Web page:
Avengers: Infinity War Review
Ten years ago, Iron Man was released. It was hailed by both critics and the fans as a fantastic movie but most assumed that was going to be it. Because no one had been taught to stay until the end of the credits yet, we didn’t know about The Avengers or how big it would get. Heck for a while, we completely forgot about Iron Man because The Dark Knight came out and changed everyone’s perceptions of what a superhero movie can be. But in the end, it was Iron Man that ended up being more influential as the shared universe took off. And now we are here at the end point. Avengers: Infinity War.
Thanos (Josh Brolin, No Country for Old Men) is a feared titan that wants to bring balance to the universe by wiping out half of the people in it. To do this, he needs to gather all of the infinity stones and put them in his infinity gauntlet which will give him the power of the universe. However the universe’s heroes including The Avengers, the Guardians of the Galaxy and all the various off shoots and exiles team up to make sure that Thanos can not commit genocide.
I think we have to treat this movie in a different way to other sequels. Usually because of the time between sequels and that a new audience might be coming on board, sequels will still take the time to re-introduce their characters. But because of the sheer size of the cast and the story that needs to be told, that’s impossible this time around. Not unless you want the movie to be five hours long. I think it’s better to see this movie as a finale to a TV series. You wouldn’t expect to dive into the finale of The Sopranos and get the full experience, so why would you for a series that has been going for ten years and has had more movies than I can count? This has been clearly advertised as an end point to the series and a huge coming together with the biggest villain they have ever faced. It’s a fair criticism to say the movie will be tough to watch if you don’t know the back story of many of these characters but the movie is confident that you have seen enough of those that came before to get what’s going on.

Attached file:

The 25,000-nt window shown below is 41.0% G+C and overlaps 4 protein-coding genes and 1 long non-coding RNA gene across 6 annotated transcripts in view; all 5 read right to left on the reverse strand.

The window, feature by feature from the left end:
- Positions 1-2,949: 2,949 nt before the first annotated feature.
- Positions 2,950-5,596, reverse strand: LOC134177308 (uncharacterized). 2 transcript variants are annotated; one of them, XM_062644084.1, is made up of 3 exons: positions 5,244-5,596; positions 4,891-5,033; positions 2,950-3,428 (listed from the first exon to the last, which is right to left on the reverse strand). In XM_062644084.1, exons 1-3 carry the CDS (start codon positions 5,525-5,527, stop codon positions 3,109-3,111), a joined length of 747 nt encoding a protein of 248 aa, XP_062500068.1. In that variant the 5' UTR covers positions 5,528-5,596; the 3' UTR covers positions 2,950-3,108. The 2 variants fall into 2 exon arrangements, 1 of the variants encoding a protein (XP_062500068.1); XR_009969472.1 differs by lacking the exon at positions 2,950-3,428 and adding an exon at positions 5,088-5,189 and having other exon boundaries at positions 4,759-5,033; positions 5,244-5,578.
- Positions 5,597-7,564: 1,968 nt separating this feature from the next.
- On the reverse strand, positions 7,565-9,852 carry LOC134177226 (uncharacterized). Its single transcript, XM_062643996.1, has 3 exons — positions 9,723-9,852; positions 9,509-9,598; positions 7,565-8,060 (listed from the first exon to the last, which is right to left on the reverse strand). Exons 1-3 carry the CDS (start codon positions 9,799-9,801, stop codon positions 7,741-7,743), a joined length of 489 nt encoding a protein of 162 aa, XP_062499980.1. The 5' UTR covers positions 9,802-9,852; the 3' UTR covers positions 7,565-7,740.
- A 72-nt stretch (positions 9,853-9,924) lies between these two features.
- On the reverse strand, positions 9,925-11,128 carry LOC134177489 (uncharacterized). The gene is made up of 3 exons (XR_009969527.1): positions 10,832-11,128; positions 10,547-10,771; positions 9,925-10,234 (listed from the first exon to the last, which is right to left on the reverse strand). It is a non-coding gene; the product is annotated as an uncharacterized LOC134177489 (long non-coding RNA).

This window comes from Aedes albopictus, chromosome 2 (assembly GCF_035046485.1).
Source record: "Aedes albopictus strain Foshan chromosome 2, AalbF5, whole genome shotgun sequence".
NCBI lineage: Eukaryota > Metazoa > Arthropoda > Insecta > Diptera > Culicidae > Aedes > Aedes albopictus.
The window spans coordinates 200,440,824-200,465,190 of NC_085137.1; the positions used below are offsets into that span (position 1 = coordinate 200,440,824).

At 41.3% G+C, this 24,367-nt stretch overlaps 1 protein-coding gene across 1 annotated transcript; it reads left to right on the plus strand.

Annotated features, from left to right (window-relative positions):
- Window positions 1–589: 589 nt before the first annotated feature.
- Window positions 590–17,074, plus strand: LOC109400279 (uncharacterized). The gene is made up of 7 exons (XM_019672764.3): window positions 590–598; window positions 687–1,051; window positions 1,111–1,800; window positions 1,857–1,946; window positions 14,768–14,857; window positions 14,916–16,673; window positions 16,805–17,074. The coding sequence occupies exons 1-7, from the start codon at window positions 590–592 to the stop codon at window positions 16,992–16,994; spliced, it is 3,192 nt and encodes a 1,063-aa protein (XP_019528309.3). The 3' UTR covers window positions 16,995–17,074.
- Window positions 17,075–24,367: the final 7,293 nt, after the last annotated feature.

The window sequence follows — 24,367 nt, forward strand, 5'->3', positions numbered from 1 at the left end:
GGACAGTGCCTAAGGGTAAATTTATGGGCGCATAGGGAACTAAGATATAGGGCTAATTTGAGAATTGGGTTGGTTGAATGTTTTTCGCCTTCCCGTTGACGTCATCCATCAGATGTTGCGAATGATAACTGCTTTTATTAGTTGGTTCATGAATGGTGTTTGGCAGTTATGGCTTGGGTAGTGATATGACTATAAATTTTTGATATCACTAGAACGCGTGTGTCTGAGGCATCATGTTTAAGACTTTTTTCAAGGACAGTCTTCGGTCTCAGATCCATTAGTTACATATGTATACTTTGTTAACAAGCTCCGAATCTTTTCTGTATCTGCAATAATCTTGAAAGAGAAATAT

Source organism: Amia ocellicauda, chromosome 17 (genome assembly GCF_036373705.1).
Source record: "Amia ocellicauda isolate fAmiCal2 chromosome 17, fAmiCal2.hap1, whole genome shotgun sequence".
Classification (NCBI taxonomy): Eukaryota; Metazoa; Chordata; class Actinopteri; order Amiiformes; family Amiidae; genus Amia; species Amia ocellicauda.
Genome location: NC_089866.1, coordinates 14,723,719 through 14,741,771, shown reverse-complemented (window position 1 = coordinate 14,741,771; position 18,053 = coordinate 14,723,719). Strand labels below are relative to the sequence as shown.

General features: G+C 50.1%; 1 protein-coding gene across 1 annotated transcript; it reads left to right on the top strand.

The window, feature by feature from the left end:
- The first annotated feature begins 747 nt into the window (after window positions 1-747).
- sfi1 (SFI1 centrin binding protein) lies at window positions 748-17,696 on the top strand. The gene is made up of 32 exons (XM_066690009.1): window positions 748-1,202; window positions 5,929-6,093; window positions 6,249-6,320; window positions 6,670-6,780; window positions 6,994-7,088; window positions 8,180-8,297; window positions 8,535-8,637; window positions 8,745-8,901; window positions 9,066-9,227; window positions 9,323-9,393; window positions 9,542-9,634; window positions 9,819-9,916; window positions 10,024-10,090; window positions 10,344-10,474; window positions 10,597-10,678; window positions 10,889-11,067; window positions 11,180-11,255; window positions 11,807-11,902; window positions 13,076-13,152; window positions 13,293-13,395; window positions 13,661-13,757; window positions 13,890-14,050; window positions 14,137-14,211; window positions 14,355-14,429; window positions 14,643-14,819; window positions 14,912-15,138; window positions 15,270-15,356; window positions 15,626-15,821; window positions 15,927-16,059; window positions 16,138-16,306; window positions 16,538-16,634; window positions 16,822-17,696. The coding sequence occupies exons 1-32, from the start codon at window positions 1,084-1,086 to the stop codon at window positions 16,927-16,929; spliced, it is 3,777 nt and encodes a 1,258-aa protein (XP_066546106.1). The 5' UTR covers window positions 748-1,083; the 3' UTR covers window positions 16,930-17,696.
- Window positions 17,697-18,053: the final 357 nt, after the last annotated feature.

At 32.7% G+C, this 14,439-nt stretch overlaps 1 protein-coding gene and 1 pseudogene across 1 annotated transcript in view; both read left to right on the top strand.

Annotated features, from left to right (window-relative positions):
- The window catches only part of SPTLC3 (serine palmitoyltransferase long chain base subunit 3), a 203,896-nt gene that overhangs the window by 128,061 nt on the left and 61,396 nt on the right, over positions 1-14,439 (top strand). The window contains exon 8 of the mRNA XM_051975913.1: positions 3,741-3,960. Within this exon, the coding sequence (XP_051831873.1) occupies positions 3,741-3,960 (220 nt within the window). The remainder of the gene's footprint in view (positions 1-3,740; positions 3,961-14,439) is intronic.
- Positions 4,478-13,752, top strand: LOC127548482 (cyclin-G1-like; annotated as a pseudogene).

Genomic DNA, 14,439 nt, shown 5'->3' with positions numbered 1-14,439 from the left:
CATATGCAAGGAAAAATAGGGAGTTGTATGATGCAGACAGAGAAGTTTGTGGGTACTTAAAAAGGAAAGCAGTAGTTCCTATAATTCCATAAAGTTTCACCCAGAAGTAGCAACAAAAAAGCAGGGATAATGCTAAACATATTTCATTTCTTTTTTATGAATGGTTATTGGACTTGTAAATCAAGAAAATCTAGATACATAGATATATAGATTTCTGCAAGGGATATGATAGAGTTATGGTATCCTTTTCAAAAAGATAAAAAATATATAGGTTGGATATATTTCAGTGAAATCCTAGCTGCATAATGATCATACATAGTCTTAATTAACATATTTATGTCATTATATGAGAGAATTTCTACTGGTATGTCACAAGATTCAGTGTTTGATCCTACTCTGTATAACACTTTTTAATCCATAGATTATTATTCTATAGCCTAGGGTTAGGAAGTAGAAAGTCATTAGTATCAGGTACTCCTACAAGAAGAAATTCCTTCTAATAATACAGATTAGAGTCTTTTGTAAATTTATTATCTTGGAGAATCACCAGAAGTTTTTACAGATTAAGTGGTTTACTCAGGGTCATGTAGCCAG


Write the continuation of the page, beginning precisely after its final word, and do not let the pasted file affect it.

For Marvel fans, the movie does play out at times as a greatest hits albums. With so many characters being put into this movie, you can’t expect anyone to take the lead or be the focus. The character that gets the most screen time is Thanos but we’ll get back to that soon. So don’t expect a scene where they just chill out and chat like in Age of Ultron. No, there isn’t the time for that. When characters talk they are either advancing the plot or repeating a fan-pleasing line from a previous movie. That doesn’t mean there is no character development, the relationship between Scarlet Witch (Elizabeth Olsen, Martha Marcy May Marlene) and Vision (Paul Bettany, Master and Commander: The Far Side of the World) is expanded, the stuff with the Hulk (Mark Ruffalo, Spotlight) is very interesting and Gamora (Zoe Saldana, Avatar) gets the best development she has had in the series. There’s some others I can’t touch upon for fear of spoilers as well. But most of the characters will get a few lines which you get to enjoy and then get on with beating up some minions. Which I’m totally down for.